• The hinges exposed. To remove the cover, use either a small flathead screwdriver, or mroe ideally, a hard plastic spudger. Gentle pressure, and it should come right off.

    • Second image, close-up of the right hinge assembly. The black arrows point to the screw that secure the hinge to the bottom enclosure. The yellow arrow indicates a screw that hold the top cover on. Remove all four.

    • Third image. Same deal here for the left-hand hinge assembly. Three hinge screws and one top cover screw. The six hinge screws are longer than the rest used in the laptop, so they should be easy to keep separate. Remove these four as well.

    • When the screws are removed, gently pull the LCD panel up, then rotate it back so that it lays flat. Take care not to place undue stress of the cables still connecting it to the rest of the laptop.

    • See that thin, black seam to the right of the Asus ROG logo? That's the seam between the top cover and the bottom enclosure. Use a small flathead screwdriver or plastic spudger and gently pry the top cover up to release the retention tabs. Do this all the way around the seam.

    • Second image. The arrows indicate the connections that must be released before completely removing the top cover. Pull the tape off them and release the two with blue tabs by lifting the retention mechanism and then gently sliding the ribbon cable out. For the speaker cable, grasp the wires firmly near the plug and pull straight up.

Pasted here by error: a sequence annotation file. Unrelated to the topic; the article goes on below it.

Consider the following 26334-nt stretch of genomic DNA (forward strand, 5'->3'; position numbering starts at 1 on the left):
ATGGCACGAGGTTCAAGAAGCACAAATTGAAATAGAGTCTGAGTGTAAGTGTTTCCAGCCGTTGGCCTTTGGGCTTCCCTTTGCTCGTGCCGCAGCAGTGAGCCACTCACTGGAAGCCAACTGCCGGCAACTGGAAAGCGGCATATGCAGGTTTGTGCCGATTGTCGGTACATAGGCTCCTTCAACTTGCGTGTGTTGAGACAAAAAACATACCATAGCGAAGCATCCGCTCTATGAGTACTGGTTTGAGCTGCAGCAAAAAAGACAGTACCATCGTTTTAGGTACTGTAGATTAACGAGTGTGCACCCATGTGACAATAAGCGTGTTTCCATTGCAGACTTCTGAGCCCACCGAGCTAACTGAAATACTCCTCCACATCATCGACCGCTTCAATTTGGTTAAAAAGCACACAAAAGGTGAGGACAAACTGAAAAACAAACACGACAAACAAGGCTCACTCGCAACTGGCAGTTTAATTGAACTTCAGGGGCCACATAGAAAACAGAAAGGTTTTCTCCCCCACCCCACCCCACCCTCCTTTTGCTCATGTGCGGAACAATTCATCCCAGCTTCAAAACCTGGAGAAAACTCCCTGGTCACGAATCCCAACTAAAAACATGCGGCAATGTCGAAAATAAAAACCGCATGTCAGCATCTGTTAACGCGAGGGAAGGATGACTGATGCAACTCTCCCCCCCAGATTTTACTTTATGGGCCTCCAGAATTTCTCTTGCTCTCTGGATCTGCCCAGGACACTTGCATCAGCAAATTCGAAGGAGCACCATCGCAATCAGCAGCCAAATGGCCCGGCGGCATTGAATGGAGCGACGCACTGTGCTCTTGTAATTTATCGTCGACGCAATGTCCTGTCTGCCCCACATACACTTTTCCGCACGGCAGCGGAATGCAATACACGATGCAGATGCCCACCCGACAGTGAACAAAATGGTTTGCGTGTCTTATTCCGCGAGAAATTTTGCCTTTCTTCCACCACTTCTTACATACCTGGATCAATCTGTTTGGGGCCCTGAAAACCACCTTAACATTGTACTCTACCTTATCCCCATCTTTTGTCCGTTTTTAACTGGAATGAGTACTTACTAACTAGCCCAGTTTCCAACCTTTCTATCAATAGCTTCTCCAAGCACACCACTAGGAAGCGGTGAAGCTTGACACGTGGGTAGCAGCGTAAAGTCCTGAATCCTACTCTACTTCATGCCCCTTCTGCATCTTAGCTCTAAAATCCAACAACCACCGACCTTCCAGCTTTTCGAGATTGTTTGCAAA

• Again, use care here. The ribbon cables can tear, so keep metal tools away from them.

    • And here are the inner workings, laid bare at last. Note the two dual heatpipes, very necessary for a machine of this type. Feel free to remove than fourth RAM module you couldn't get to earlier. The boxes indicate motherboard connections to disconnect.The two with black cables have a thin layer of plastic adhesive holding them in place. Pull this up and pull the connector straight out.

    • Second image. Here we have the fan for cooling the CPU. It is secured to the bottom enclosure by three silver screws. Remove them.

    • Third image. GPU fan here, and arguably the most overworked piece of hardware in the whole machine. Remove the indicated screws. The cables running along the right side here are for the wireless adapter. Feed them through the hole in the motherboard and place them out of the way. We're about to remove the LCD panel.

    • See all that dust and lint and whatnot? That's bad. Get rid of it, and use canned air to blow out the fan. Fold the fan blades still and move the nozzle of the canned air around the motor housing, where the round sticker is. If you point the nozzle into the rectangular slot and use it to spin the fan, you can actually spin it faster than is was designed to go, and damage the bearings.

    • Okay, time to remove the motherboard. Remove the indicated screws, and make sure you've disconnected any remaining plugs and cables.

    • On this particular system, the fan connectors proved unreasonably hard to disconnect. Rather than risk breaking the plastic retention mechanisms, leave them in place. The fans can come out with the motherboard.

    • And here it is, the heart of the whole system. When you pull the motherboard, lift from the side closest to the RAM slots and gently pull up and out. If you feel resistance, don't force it. And finally, make sure that you don't place any undue stress on the heatpipes. They can bend, and then they're useless.